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KERI Bulletin

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KERI Bulletin

KERI Economic Bulletin (July 2005 No.40)

05. 6. 30.


Despite a weak investment sector, the Korean economy is projected to post 5.0% growth in the second half of this year, higher than the 3.2% in the first half, owing to private consumption recovery and a weaker-thanexpected export growth slowdown.

A gradual pick up in economic activities is currently underway. The setback in the GDP growth in the first quarter was due to unusually large inventory draw down. Recent recovery in domestic demand is supported by the increase in wholesale and retail sales and a firmer construction investment, as well as output expansion in the service sector since April.

Exports should continue to post slower growth in the second half as well due to comparison with the high growth of about 30% experienced in 2004, as well as a softer foreign demand and a stronger won. Nonetheless, the growth of exports is expected to rise about 8% on the back of a strong demand from China.

The current account surplus is likely to decline to about US$8.6 billion in the second half of this year from US$10.2 billion recorded in the first half due to comparatively faster slowdown in exports than imports. The won-dollar exchange rate should experience a mild appreciation, settling at an average of about 1,000 won/dollar in the second half of the year. Consumer prices are expected to stabilize at a 3.2% annual growth rate owing to the weak aggregate demand and exchange rate appreciation.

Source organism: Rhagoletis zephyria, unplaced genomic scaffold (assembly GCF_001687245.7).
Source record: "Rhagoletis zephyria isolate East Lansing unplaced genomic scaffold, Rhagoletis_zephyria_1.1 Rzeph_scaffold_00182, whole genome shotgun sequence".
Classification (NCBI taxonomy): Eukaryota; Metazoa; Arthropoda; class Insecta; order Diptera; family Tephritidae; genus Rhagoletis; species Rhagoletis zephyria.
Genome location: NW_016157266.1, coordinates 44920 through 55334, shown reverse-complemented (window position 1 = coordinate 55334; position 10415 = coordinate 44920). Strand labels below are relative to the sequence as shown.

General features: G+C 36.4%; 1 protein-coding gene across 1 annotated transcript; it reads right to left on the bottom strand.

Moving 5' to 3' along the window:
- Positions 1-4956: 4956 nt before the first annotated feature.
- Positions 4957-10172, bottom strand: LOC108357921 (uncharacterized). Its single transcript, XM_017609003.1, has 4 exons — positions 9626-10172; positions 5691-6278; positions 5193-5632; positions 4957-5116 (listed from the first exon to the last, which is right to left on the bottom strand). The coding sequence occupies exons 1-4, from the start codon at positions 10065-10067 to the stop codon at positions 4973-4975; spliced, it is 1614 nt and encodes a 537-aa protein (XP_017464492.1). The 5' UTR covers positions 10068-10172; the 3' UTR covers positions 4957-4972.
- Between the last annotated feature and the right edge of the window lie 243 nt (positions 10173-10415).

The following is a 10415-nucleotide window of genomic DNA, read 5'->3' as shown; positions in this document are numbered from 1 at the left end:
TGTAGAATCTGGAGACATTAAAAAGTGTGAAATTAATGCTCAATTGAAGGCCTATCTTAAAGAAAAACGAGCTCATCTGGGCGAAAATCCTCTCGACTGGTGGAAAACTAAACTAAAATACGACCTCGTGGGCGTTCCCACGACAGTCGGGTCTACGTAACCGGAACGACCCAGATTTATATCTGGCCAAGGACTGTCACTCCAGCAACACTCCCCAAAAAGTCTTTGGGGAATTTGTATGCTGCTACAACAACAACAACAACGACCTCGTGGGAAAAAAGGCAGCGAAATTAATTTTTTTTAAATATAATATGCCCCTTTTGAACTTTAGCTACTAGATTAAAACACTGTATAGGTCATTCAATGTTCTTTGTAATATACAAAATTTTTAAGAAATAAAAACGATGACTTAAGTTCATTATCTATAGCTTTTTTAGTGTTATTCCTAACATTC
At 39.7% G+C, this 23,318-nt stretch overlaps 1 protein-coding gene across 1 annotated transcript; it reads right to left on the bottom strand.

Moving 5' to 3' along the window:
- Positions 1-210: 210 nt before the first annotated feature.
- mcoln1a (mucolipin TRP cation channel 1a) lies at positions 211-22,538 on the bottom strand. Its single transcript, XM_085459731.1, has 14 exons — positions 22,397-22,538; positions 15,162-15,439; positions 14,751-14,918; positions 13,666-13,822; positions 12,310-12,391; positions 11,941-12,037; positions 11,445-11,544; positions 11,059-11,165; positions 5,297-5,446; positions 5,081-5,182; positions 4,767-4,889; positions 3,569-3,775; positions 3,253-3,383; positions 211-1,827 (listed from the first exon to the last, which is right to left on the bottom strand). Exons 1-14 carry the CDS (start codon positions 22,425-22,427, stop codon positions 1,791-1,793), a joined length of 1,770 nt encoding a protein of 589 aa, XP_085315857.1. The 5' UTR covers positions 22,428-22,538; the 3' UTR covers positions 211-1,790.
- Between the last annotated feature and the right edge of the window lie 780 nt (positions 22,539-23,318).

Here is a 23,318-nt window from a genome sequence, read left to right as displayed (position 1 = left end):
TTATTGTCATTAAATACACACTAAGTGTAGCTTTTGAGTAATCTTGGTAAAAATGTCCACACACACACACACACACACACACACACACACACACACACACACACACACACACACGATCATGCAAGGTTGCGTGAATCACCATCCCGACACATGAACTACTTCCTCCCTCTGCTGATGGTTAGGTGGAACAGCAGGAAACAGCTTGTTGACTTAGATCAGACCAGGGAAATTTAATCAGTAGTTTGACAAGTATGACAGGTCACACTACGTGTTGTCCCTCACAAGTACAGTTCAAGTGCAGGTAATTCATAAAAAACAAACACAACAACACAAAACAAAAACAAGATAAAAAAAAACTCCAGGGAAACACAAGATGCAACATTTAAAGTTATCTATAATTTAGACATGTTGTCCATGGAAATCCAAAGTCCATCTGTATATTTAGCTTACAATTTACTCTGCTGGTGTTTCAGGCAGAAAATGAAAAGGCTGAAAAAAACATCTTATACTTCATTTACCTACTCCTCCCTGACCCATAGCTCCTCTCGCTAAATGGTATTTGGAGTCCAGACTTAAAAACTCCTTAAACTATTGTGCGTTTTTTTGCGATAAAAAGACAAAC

Concerning the fears of a Japanese-style long-term recession in Korea raised by some observers, it is not as likely as speculated, especially when we consider the differences in the economic structure between Korea and Japan. However, if a situation occurs where the external environment worsens severely while the domestic demand remains sluggish, the possibility of a long-term economic slump can not be ruled out.

Therefore, preventing such a possibility should be a top-priority policy task. For this, Korea needs to stimulate investments through activities such as promoting large-scale investment projects for construction of corporate cities and large-scale recreational facilities as well as through stimulating investments from large domestic and foreign enterprises. As a prerequisite, the government must ease various kinds of restrictions imposed on the business areas managed by enterprises and should facilitate the free movement of necessary resources and management expertise between enterprises.

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